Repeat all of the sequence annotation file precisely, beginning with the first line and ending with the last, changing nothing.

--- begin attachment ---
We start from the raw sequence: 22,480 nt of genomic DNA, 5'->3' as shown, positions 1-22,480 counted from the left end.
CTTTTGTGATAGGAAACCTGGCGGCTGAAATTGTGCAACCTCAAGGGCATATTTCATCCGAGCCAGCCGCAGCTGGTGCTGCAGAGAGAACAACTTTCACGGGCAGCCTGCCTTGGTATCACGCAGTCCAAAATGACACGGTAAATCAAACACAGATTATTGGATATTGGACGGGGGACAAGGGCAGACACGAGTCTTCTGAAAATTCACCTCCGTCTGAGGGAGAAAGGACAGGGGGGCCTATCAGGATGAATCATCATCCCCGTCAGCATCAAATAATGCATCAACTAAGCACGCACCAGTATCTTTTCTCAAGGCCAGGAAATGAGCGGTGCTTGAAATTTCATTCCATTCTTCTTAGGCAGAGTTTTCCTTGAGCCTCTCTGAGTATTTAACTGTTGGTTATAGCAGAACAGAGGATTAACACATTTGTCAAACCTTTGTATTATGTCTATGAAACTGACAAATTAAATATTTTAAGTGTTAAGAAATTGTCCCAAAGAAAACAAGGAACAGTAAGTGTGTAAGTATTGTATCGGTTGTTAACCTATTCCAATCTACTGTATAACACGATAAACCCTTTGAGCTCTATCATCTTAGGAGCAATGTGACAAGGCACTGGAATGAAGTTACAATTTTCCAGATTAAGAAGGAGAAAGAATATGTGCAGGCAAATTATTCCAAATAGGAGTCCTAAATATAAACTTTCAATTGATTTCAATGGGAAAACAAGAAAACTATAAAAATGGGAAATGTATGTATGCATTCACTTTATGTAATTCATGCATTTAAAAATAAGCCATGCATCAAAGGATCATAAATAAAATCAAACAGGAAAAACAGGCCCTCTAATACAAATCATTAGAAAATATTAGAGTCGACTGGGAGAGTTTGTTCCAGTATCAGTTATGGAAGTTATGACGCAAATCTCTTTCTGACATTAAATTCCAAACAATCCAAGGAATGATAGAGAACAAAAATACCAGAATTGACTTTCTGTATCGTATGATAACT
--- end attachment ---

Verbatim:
We start from the raw sequence: 22,480 nt of genomic DNA, 5'->3' as shown, positions 1-22,480 counted from the left end.
CTTTTGTGATAGGAAACCTGGCGGCTGAAATTGTGCAACCTCAAGGGCATATTTCATCCGAGCCAGCCGCAGCTGGTGCTGCAGAGAGAACAACTTTCACGGGCAGCCTGCCTTGGTATCACGCAGTCCAAAATGACACGGTAAATCAAACACAGATTATTGGATATTGGACGGGGGACAAGGGCAGACACGAGTCTTCTGAAAATTCACCTCCGTCTGAGGGAGAAAGGACAGGGGGGCCTATCAGGATGAATCATCATCCCCGTCAGCATCAAATAATGCATCAACTAAGCACGCACCAGTATCTTTTCTCAAGGCCAGGAAATGAGCGGTGCTTGAAATTTCATTCCATTCTTCTTAGGCAGAGTTTTCCTTGAGCCTCTCTGAGTATTTAACTGTTGGTTATAGCAGAACAGAGGATTAACACATTTGTCAAACCTTTGTATTATGTCTATGAAACTGACAAATTAAATATTTTAAGTGTTAAGAAATTGTCCCAAAGAAAACAAGGAACAGTAAGTGTGTAAGTATTGTATCGGTTGTTAACCTATTCCAATCTACTGTATAACACGATAAACCCTTTGAGCTCTATCATCTTAGGAGCAATGTGACAAGGCACTGGAATGAAGTTACAATTTTCCAGATTAAGAAGGAGAAAGAATATGTGCAGGCAAATTATTCCAAATAGGAGTCCTAAATATAAACTTTCAATTGATTTCAATGGGAAAACAAGAAAACTATAAAAATGGGAAATGTATGTATGCATTCACTTTATGTAATTCATGCATTTAAAAATAAGCCATGCATCAAAGGATCATAAATAAAATCAAACAGGAAAAACAGGCCCTCTAATACAAATCATTAGAAAATATTAGAGTCGACTGGGAGAGTTTGTTCCAGTATCAGTTATGGAAGTTATGACGCAAATCTCTTTCTGACATTAAATTCCAAACAATCCAAGGAATGATAGAGAACAAAAATACCAGAATTGACTTTCTGTATCGTATGATAACT